Defense Business Brief: Senators' budget boost; Demand up for firefighting helos; 'Weak' assessment of military; and more.
A Democrat-led Senate panel is calling for a 5 percent increase in fiscal 2022 defense spending. This week the Senate Appropriations Defense Subcommittee recommended a $24 billion increase over the Biden administration’s request. The money would largely go toward counter-China initiatives, traditional weapons projects, and a host of technology efforts.
“We remain surprised by how much the outlook for defense spending has changed over the past 11 months—from Progressive calls to cut defense by -10% to Biden's initial 1.6% [year over year] increase to FY22 legislation including ~5% increases,” Cowen & Company’s Roman Schweizer wrote in a note to investors this week. “Also, keep in mind, this is being done with Democrats holding the White House and both chambers of Congress, and post-Afghanistan.”
Of note, the House Appropriations Defense subcommittee is the only panel to date not to recommend a double-digit spending increase for the Pentagon. The defense budget is a sideshow, with Congress needing to strike a budget deal and raise the debt ceiling by early December.
“[I]f DoD sees an increase above the level of the administration request, it will be accompanied by increases in FY22 non-defense discretionary spending,” Capital Alpha Partners Byron Callan wrote this week in a note to investors.
The increase in wildfires has spurred interest in a firefighting version of the Black Hawk helicopter, Paul Lemmo, president of Lockheed Martin’s Sikorsky, said in a recent interview. “We've got interest coming now even from outside the U.S. in Firehawk,” he said, specifically noting interest among European nations. While Lemmo did not name specific countries, Greece, Portugal, and Spain have recently experienced wildfires. In the United States, wildfires this year have burned more 6.5 million acres, according to the National Interagency Fire Center. Sikorsky has delivered about a dozen Firehawks and is building five more. The aircraft, which can carry 1,000 gallons of water, is built at a Sikorsky factory in Poland and are modified by United Rotorcraft in Colorado.
Weekend Reading: The Heritage Foundation, the conservative think tank, released its annual assessment of “military strength,” calling the Air Force and Space Force “weak,” the Navy trending toward “weak,” and the Army as “marginal.” The Marine Corps was the only military branch rated “strong,” an upgrade from the think tank’s prior assessment. “As currently postured, the U.S. military continues to be only marginally able to meet the demands of defending America’s vital national interests,” the report concludes.
Booz Allen Hamilton has hired James Reilly, a retired NASA astronaut and the former director of the United States Geological Survey, as an executive advisor. “In this role, he will collaborate with a wide range of partners—the Department of Defense, National Oceanic and Atmospheric Administration, NASA, intelligence community agencies, universities, and the commercial space industry—on innovative solutions for space-related services and applications,” the company said.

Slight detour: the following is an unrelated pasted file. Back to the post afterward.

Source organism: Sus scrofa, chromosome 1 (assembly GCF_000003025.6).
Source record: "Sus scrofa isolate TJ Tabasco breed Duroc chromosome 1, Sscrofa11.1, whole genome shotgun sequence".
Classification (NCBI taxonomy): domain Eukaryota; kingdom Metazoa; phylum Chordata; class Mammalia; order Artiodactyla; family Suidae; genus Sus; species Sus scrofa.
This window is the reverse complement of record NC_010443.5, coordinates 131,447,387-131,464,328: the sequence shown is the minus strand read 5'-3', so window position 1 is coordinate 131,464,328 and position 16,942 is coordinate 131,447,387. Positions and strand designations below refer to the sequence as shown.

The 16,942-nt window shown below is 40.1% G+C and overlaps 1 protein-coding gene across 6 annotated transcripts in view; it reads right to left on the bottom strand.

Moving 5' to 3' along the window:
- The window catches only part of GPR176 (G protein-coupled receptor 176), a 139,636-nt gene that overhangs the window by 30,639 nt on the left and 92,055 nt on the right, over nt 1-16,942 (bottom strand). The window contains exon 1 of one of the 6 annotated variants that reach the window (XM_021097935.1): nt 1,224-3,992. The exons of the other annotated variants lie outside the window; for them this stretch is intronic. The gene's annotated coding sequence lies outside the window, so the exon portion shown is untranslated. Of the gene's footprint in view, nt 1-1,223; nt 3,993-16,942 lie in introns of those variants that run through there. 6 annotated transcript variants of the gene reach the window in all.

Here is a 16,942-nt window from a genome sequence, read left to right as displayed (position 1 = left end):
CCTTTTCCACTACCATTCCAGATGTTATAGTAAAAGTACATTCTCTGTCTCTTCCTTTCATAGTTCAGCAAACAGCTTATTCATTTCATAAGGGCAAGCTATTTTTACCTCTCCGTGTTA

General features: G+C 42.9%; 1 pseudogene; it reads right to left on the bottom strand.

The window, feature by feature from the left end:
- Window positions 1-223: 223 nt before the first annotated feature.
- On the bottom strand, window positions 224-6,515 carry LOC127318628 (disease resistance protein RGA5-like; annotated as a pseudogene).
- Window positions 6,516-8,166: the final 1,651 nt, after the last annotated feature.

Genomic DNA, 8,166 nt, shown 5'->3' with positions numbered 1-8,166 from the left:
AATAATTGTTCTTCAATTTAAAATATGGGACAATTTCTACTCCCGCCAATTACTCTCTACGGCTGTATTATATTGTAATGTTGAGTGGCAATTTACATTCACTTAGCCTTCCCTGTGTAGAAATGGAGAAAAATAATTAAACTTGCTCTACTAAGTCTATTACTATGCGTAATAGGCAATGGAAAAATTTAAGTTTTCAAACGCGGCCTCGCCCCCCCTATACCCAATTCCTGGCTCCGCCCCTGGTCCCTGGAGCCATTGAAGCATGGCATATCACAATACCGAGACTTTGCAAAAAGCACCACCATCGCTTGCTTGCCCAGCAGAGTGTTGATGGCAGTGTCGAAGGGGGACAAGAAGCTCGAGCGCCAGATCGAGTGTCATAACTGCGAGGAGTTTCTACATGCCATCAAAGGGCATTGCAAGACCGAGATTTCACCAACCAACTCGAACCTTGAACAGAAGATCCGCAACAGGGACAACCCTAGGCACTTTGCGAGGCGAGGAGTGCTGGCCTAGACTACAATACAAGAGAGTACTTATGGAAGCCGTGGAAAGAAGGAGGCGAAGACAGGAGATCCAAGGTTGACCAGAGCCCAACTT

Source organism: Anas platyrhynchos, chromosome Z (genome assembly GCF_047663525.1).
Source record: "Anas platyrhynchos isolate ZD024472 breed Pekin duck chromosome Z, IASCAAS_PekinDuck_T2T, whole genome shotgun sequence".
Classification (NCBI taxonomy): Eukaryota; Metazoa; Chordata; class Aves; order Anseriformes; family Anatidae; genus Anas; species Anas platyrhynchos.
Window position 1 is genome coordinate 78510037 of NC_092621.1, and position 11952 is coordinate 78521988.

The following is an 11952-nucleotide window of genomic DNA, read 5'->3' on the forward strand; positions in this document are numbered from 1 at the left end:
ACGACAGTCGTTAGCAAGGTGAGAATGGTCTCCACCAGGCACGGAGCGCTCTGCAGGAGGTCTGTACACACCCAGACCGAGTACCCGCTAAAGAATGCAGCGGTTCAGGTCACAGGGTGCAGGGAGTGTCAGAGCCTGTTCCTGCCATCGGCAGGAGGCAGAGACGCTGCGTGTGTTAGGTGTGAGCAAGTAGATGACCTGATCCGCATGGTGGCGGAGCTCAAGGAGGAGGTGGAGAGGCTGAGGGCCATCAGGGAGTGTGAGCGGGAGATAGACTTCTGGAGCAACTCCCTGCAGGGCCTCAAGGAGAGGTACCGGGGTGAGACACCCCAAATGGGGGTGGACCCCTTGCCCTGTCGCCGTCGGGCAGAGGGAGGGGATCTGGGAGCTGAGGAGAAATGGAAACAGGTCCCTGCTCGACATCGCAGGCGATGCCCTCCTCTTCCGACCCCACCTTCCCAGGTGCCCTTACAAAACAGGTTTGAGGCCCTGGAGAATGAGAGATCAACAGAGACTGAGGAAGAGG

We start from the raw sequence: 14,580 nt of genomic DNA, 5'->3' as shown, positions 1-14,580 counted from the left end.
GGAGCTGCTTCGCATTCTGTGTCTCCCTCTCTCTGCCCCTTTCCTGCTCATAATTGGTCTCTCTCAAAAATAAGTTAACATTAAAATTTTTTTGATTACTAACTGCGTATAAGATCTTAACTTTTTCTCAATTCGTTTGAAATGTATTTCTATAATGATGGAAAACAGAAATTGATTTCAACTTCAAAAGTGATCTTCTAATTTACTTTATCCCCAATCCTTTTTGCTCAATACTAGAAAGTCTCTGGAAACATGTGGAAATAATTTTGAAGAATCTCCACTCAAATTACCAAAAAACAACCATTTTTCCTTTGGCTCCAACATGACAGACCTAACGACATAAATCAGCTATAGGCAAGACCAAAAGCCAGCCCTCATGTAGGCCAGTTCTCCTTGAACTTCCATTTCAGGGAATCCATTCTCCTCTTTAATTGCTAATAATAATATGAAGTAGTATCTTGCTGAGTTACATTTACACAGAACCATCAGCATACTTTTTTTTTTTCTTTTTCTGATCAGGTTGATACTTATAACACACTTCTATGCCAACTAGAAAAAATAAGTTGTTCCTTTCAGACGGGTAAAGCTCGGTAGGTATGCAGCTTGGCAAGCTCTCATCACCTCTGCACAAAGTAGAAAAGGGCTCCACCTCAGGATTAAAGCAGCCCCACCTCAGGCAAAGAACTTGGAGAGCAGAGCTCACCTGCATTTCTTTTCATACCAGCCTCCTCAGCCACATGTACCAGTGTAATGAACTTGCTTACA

Airbus has named Rob Geckle the CEO of Airbus U.S., the company said. Chris Emerson, who was president of the U.S. arm of the European aerospace and defense firm, has been named executive chairman.
The Senate Armed Services Committee on Oct. 21 advanced the nomination of Andrew Hunter to be Air Force acquisition executive, and David Honey to be deputy undersecretary of defense for research and engineering.
From Defense One
Sikorsky Exploring Ways to Link Next-Gen Helicopters to F-35 // Marcus Weisgerber
It's part of Lockheed's push to network all of its weapons.
One of Four Boosters Fails in Rapid-Fire Hypersonic Tests // Caitlin M. Kenney
Three launches got off successfully from Virginia; investigations have begun into the Alaska failure.
Those hubs would do more than refuel spaceships; they are seen as key to staying ahead of China.
Army Delays IVAS Display Headset by a Year // Caitlin M. Kenney
Officials cited problems with the unusually wide field of view.
Basic questions about how to defeat or deter orbital weapons remain undecided.
It's Not About Submarines. It's about Software // Nicole Camarillo and Oliver Lewis
Important as AUKUS submarines are in the military balance, the new way of deterrence will be about the strength, speed, and resilience of software.
China Ambassador Nominee 'Concerned' By Beijing's Nuke Buildup // Jacqueline Feldscher
In his confirmation hearing, Nicholas Burns also talked about more American help for Taiwan and NATO's views on China.
It's Time for Rapprochement Between Turkey and the United States // Hasan Murat Mercan
Recent events from Afghanistan to Africa require us to revisit the entire transatlantic partnership—together.